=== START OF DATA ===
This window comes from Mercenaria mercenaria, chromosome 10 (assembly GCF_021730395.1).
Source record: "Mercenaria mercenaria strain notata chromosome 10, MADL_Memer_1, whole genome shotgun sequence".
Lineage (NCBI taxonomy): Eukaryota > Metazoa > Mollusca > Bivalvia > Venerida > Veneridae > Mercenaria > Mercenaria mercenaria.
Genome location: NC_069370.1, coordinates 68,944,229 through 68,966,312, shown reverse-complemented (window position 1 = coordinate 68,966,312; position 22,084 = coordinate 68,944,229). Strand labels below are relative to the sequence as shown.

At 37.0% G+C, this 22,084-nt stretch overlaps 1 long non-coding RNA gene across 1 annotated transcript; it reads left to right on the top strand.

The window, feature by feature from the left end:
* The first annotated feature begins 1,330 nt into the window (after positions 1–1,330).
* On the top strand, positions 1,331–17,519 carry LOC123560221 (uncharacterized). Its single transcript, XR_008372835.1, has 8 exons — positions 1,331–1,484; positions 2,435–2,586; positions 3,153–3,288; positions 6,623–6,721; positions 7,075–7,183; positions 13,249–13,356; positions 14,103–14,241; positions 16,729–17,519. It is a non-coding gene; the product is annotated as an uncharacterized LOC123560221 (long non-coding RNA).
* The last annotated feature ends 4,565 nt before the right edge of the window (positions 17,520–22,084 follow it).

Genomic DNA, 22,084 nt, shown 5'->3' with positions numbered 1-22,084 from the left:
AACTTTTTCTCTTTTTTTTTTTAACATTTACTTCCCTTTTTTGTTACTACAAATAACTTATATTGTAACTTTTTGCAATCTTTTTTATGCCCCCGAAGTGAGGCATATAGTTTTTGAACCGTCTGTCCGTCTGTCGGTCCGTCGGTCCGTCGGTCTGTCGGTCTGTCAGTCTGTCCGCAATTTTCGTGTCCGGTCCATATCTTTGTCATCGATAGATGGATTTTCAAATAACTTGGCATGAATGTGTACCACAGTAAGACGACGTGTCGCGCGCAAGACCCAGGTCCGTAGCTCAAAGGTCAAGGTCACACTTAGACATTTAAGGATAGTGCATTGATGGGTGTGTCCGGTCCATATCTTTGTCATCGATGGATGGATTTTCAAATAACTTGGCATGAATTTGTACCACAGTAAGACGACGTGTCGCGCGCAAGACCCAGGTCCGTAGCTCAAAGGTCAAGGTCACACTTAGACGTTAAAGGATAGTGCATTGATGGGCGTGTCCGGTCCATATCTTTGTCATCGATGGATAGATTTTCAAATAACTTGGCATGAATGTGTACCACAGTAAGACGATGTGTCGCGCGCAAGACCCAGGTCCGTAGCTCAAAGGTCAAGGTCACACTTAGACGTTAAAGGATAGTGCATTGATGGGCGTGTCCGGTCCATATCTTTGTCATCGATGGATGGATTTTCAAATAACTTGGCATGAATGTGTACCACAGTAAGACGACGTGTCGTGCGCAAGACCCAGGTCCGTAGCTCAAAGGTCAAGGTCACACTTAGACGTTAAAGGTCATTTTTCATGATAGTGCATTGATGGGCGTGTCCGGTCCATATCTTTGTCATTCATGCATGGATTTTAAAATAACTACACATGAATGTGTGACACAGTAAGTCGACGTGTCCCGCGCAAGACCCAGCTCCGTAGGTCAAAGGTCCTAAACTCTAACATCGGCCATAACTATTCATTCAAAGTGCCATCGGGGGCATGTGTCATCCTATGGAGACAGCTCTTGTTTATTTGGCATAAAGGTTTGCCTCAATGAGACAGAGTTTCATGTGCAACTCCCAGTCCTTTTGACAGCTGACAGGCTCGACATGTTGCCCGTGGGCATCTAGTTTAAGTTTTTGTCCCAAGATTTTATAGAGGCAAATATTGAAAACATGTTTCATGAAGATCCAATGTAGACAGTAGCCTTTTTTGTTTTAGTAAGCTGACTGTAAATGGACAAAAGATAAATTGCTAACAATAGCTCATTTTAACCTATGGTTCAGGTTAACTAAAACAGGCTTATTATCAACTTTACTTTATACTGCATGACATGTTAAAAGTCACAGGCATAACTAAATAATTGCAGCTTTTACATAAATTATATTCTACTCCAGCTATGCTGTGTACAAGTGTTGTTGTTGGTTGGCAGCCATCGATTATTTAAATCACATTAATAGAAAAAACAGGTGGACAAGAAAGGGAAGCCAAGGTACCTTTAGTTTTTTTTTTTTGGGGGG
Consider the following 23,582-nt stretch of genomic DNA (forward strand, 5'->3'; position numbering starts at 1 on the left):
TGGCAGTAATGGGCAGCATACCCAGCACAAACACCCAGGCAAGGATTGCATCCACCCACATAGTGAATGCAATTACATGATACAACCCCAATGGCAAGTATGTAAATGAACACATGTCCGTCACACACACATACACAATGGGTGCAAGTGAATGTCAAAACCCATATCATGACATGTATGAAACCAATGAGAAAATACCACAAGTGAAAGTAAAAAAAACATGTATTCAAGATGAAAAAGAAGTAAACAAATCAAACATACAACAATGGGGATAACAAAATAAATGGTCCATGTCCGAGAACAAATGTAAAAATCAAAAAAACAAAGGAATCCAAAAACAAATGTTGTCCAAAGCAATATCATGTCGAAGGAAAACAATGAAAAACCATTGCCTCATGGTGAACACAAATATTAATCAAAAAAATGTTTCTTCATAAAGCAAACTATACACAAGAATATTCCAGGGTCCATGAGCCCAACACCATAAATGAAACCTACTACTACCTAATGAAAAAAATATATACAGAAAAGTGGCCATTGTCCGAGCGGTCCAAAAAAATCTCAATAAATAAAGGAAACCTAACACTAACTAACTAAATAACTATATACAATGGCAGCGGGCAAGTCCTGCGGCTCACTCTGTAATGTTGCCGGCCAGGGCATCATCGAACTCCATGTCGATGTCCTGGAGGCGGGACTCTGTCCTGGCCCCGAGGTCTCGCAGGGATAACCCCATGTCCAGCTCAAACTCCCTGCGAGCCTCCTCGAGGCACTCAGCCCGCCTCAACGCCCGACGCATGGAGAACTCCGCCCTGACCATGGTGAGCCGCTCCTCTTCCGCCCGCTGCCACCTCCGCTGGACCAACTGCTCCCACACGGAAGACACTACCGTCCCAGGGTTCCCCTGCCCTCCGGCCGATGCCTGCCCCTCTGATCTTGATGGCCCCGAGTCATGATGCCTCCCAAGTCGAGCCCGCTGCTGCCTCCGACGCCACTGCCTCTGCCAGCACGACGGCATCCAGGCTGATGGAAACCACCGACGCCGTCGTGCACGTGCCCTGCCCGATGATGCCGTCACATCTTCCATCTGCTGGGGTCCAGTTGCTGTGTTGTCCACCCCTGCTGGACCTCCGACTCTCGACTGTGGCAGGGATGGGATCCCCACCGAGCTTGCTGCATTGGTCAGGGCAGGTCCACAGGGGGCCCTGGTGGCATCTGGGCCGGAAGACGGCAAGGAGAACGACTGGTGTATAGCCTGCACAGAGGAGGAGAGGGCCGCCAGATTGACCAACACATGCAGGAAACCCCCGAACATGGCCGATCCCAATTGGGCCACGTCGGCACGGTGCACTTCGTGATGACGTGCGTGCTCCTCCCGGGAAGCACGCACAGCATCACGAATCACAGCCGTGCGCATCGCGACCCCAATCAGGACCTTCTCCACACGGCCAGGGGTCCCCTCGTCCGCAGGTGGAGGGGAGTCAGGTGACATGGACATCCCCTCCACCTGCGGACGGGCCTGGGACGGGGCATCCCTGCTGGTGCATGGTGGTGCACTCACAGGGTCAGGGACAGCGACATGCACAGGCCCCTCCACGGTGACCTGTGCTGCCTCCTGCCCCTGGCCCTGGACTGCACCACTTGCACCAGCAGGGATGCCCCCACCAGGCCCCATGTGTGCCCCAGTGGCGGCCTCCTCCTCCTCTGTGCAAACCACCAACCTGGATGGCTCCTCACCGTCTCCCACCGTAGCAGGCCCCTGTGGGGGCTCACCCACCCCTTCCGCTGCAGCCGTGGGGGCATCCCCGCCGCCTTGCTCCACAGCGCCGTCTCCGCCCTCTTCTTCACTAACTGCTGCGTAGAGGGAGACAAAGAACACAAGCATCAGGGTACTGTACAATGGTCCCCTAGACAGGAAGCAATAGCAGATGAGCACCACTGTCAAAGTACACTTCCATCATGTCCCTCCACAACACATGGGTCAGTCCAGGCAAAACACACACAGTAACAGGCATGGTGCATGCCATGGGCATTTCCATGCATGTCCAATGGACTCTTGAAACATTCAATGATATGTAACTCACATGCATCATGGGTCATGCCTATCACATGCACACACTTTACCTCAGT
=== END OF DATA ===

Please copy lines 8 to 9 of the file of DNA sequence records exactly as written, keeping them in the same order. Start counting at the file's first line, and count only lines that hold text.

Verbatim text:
* On the top strand, positions 1,331–17,519 carry LOC123560221 (uncharacterized). Its single transcript, XR_008372835.1, has 8 exons — positions 1,331–1,484; positions 2,435–2,586; positions 3,153–3,288; positions 6,623–6,721; positions 7,075–7,183; positions 13,249–13,356; positions 14,103–14,241; positions 16,729–17,519. It is a non-coding gene; the product is annotated as an uncharacterized LOC123560221 (long non-coding RNA).
* The last annotated feature ends 4,565 nt before the right edge of the window (positions 17,520–22,084 follow it).